TAMPA, Fla. — If you're moving to Florida with your pets, you'll want to know the details on keeping a pet legally, as well as the health standards required by the state. Luckily, Florida does have some protections for certain animal owners so you don't risk losing your animal after moving.
Once you’re in Florida with your furry friends, you’re going to want to check your county website for regulations on pet licenses. All dogs and cats over four months old are required to have a license in Florida, but the specifics of those licenses can vary.
Some counties choose to charge you based on if your dog is spayed or not, but here in Pinellas County, it’s just a flat rate of 20 dollars for one year or 40 dollars for three years. Your renewal date for that license will follow your pet’s rabies vaccination expiration date. Your pets, including animals like ferrets, are required by Florida law to have up-to-date rabies vaccinations.
Licenses are pretty straightforward, and you’ll be reminded of a renewal date. But, there's a super important part about keeping pets, and that’s housing.
In the Tampa Bay area, you’re in luck, because pets are pretty widely accepted and lead very social lives here. However, you’ll still come across housing that either doesn’t allow pets or has a list of restricted breeds.
At some apartments, your dog may be considered a restricted breed and may not allow the animal to live there. Before moving into the complex, you'll want to check their regulations.
Breed restriction exceptions can be granted for emotional support animals, which have different rights from your average pet. ESAs aren’t limited to just dogs and cats. You can have small birds, rabbits, rodents, fish, and even turtles as emotional support animals.
However, it’s important you get your ESA approved through the proper channels. Both Florida law and the Fair Housing Act say you must receive a letter from a licensed health care professional, confirming your need for an ESA to live with you in your home.
You can’t get a certificate, or registration, or even some kind of card that says they’re an ESA. If you see these online, they won’t work. However, you can consult with a health care professional online, and they can email you a letter for submission.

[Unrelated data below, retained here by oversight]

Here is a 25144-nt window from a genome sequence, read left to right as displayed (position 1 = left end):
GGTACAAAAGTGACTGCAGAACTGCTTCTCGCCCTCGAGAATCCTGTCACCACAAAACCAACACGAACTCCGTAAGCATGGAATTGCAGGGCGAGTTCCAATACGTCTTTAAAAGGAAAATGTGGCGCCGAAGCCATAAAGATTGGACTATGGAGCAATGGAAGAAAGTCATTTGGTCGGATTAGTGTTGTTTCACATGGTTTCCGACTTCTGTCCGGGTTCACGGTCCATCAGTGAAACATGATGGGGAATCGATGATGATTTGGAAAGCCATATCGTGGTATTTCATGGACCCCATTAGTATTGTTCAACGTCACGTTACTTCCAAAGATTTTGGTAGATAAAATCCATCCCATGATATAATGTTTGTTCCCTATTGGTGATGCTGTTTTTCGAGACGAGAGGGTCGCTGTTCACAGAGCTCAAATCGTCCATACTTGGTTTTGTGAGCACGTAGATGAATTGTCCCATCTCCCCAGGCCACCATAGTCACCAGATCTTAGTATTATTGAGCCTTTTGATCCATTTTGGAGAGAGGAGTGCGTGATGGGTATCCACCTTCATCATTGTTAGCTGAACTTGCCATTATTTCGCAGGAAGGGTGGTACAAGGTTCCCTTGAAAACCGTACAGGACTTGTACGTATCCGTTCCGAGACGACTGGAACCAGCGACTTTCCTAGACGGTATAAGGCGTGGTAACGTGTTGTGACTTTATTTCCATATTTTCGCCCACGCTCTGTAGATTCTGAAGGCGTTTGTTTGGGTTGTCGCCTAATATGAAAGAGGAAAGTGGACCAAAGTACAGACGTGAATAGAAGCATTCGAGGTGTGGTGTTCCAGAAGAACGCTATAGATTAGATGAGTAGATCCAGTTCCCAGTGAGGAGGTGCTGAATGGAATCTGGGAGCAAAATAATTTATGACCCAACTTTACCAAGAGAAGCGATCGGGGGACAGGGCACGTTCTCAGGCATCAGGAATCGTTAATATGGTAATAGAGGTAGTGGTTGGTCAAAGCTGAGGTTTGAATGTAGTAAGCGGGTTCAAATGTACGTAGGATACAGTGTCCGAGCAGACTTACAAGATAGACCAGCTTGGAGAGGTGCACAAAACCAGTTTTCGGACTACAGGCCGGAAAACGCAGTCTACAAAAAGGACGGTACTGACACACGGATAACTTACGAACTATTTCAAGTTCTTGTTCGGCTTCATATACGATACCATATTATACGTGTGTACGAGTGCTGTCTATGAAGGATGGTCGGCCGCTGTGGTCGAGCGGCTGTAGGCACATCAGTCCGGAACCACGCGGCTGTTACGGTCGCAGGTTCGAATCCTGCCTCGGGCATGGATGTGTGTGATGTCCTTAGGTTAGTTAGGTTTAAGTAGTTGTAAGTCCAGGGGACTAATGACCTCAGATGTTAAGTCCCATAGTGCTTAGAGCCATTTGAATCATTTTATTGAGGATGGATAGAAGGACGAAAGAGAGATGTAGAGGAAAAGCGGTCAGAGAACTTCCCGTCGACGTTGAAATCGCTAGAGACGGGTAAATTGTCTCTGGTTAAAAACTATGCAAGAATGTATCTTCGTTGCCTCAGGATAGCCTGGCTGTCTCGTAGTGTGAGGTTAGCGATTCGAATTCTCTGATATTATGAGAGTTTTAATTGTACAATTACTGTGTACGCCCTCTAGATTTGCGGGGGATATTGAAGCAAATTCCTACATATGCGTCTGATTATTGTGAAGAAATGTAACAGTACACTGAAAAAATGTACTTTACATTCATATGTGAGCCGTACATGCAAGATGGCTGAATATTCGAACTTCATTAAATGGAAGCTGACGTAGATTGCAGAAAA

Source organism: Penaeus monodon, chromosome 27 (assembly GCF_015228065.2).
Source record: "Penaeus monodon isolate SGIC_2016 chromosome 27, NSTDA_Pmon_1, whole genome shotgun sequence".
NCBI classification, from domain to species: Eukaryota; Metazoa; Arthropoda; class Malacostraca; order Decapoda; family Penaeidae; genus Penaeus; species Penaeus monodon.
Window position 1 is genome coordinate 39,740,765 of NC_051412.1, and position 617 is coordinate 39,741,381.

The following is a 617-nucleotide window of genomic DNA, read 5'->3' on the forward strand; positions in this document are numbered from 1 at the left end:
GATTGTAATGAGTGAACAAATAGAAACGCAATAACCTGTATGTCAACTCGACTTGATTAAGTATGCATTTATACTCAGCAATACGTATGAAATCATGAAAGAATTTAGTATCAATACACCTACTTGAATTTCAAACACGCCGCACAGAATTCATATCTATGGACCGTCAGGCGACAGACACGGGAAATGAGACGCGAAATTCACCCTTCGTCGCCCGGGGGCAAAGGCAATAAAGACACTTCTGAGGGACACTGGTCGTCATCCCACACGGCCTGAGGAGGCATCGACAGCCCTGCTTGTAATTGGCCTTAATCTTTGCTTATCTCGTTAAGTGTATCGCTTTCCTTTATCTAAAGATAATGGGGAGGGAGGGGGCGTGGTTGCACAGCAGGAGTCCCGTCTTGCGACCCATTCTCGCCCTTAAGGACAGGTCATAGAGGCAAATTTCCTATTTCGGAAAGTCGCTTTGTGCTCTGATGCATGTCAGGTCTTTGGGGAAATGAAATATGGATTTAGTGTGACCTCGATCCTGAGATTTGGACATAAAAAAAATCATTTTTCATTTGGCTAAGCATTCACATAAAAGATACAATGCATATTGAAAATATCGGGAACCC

You can still consult someone in person if you choose, but if you need a letter quickly, or can’t go in person, going online may be your best bet.
If you’ve managed to be approved for an Emotional Support Animal, there are some rights that you now have, and you need to know these. Your housing provider may not tell you.
Let's talk money. Typically, when you move into a new place, you will have to pay a pet deposit of a few hundred dollars, along with monthly pet rent. Those costs can really add up too.
But, not with an ESA. Housing providers are prohibited from charging pet-related fees for an ESA, and that includes the initial pet deposit. Be sure to speak up about it, because if you’ve paid that deposit and then your animal qualifies as an ESA, you can get that money back.
When it comes to the actual letter you’ll submit to your landlord, housing providers are not allowed to ask for sensitive details about your health condition and cannot require your healthcare professional to use a specific form.
Additionally, the Fair Housing Act makes it illegal for housing providers to refuse a reasonable accommodation that a person with a disability needs to have equal opportunity to enjoy where they live. The only way your request for an ESA can be denied by a housing provider is if your animal poses a direct threat to the health and safety of others or poses a direct threat of damage to property.
If your ESA does cause damage to the property, you’ll be responsible for paying for those damages, but it’s typically taken out of the security deposit you paid when you moved in.
When it comes to restricted breeds, the list can vary, but typically dogs like Chow Chows, Pit Bulls, and German Shepherds are common to see listed as restricted.
However some activists in Florida disagree, and earlier this year, there was a chance that breed bans could be lifted.
A few months ago, a piece of legislation made its way through the Florida Senate, basically saying that dog aggression shouldn’t be based on breed, but on behavior.
Specifically in Miami-Dade County, pit bull breeds are banned, and some owners have felt frustration about labeling an entire breed as aggressive.
The bill actually passed in the senate, giving some hope to dog owners, but it was killed in the House in March.
It’s unclear if there will be any new pieces of legislation to combat labeling aggressive breeds, but for now, owners will have to deal with those bans and restrictions.